Wednesday, July 07, 2010

Is College Worth It? The Story Part Two

To be sure, there were people that agreed with Dan Brown and others who put in their own rebuttal. This is one of the more creative ones I found from Mickeleh:

Now I don't disagree that the upper crust didn't necessary add anything to the society except the money to buy goods and services from creators. This is not a bad thing.

I ain't saying a mumbling word about the church because they wanted to hold on being the dispensers of information. Literacy was bad for business if you get my drift. Oops, I said too much.

Not sure that was what Dan was getting at but if you are gonna dis academic be fair and be accurate. John Fredricksen gets closer to it:

I disagree with John in that this has to be framed as winners and losers. We are talking about construction life tools to adapt to the changes in employment, environment and the society.

There are people with college degrees seeking grunt jobs to survive. There are people with a self-created skill set pulling down six figure independent income. Who would you classify as a winner or loser?

I feel the current debate about education is centered on vending machine outcomes. It is not centered on what a specific person needs at a given place and time. We are so locked into the mantra of if you follow a directed path you will get a perfect result and ipso facto a perfect life.

The Story Part Two

There are a range of educational options, not absolutes. The goal of education to me is to provide as much life flexibility as you can acquire. It is the ability to have as many choices as possible to support your life.

Let me give you an example.

When word processing classified ads started to replace traditional clerical work I understood in an instant I needed to secure a new level of job skills. When the opportunity came for free training there were people that refused; they didn’t want to learn anything new.

Two years later they were out of work or forced to catch up. Flexibility.

When I returned to college I knew what I would and would not accept in terms of instruction and access to opportunities. I asked questions and snooped around the place. I researched what I wanted to learn and questioned if the school would get me as close to the goal as possible for what I was able to pay.

I made decisions of what I wanted to learn and locating resources both on and off campus that would fill my need to know and understand about the world I live.

The truth is I have been an Edupunk even before there was punk music. In a future post I’ll talk more about the Do It Yourself /Open Education movement.

Let me be clear, I am not saying don’t go to college. I am saying it is ok to think about options and alternative paths that are right for you at this point in your life. That point may change or you might be forced into accepting a different path.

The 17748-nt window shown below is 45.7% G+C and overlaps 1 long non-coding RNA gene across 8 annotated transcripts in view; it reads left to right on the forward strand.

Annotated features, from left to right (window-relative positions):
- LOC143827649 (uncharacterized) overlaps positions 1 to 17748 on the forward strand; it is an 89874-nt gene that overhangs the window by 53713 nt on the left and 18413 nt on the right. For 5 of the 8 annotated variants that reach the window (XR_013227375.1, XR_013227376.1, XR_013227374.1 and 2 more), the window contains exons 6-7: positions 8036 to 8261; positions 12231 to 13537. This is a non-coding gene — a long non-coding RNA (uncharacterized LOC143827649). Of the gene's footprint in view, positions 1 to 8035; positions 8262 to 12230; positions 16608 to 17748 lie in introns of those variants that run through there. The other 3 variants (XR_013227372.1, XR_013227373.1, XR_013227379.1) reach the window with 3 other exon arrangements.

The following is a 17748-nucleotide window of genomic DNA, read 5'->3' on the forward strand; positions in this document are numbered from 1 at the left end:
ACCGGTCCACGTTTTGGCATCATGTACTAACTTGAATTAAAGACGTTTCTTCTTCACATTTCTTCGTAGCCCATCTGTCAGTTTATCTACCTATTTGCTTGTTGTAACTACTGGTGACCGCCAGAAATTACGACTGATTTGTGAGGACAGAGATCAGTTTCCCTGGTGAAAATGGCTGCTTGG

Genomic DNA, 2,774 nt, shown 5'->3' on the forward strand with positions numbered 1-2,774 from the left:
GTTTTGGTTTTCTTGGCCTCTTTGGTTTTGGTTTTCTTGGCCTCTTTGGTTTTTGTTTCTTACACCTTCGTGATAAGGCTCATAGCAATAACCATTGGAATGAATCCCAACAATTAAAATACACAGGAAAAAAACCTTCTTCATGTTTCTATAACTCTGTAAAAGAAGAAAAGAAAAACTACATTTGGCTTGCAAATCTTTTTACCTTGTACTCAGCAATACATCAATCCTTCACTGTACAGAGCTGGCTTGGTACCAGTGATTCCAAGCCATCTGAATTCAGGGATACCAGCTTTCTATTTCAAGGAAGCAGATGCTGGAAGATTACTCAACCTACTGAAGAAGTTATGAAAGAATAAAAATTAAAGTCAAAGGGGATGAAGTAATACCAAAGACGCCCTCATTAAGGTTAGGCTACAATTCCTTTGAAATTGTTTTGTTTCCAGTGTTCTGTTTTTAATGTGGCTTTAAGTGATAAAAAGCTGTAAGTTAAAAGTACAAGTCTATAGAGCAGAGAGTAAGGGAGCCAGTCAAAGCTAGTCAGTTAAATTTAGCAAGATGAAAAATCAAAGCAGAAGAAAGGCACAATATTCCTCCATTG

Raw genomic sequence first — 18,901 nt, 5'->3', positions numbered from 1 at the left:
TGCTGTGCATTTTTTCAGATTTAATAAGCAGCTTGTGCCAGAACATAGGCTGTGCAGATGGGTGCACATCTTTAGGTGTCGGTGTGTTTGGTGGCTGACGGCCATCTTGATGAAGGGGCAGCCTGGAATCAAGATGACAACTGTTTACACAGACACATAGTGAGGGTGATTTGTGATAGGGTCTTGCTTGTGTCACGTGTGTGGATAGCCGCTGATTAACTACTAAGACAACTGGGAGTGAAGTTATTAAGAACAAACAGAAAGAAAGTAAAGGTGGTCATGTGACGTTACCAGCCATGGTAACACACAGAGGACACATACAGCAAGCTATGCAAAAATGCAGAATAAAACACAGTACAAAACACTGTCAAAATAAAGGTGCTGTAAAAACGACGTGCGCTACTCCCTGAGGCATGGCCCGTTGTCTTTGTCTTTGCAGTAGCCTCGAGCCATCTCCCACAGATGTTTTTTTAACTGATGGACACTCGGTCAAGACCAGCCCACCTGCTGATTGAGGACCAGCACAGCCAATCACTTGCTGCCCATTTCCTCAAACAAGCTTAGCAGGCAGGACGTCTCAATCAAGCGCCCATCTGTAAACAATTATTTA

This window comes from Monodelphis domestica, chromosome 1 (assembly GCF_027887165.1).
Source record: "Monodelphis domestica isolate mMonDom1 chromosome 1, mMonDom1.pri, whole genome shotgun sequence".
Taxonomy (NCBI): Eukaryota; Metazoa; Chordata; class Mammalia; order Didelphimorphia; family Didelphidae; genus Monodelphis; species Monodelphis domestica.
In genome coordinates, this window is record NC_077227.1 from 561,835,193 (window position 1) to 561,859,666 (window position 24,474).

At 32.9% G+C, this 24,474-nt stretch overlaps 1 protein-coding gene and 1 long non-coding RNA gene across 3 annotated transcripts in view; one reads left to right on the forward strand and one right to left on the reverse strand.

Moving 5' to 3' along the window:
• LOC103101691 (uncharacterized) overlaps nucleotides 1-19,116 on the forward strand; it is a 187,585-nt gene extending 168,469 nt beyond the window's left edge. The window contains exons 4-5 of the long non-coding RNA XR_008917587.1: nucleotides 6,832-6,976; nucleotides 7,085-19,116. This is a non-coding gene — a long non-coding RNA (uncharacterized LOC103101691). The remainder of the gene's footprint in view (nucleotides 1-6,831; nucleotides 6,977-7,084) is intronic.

Being prepared for the road untraveled is a very good thing. This includes you Dusties who have always wanted to go back and get it done. Be the change.

BlogHer Recycling and Other Resources

This post appeared in its entirety in February 2010 on BlogHer as The Price May Not Be Right - Is College Worth It?

I am a Contributing Editor at BlogHer. Basically, I'm recycling some of my prior content and finding new stuff.

  • In 2009 Chris Brogan wrote about the various ways that stakeholders, businesses, creatives and others want to contribute to the conversation about How Could New Ideas Change Education.
  • Dr. Kathleen Bolman isn't waiting around for the change. She is providing information about art and architecture via her web site to any teacher, homes chooler or instructor that wants to incorporate it into their lesson plans.
  • Edubeacon is a place where folks can gather to talk about educational innovation. This is cross cultural and not necessarily American centric. We don't have a lock on good ideas lets be open to what other folks have to say.


  1. Hello Gena
    Appreciate your mention of my blog 'Edubeacon'. It's not actually a community site, although I very much appreciate feedback from fellow educators and teacher librarians via comments. I am very interested in educational innovation and good practice in integrating technology into learning.

    As you note, Edubeacon is not American centric. I'm actually Australian with an interest in applying ideas suitable to this part of the world in particular.
    Cheers Camilla

  2. Thanks Camilla for the clarification. Times being what they are I think everyone is or should be looking at different approaches from all sources.

  3. Hi Gena,
    Your comment about winners and losers was right on the mark. It has been accepted that having the "paperwork" promises that one will be successful in life. However it ignores that paperwork alone doesn't define who will be successful. The real question is, who is defining success in the first place? Is it about learning and being equipped to function in the world, or is it about having paper to frame and put on the wall? I'm not sorry that I went to college, but I feel that my real learning took place once I went out into the world.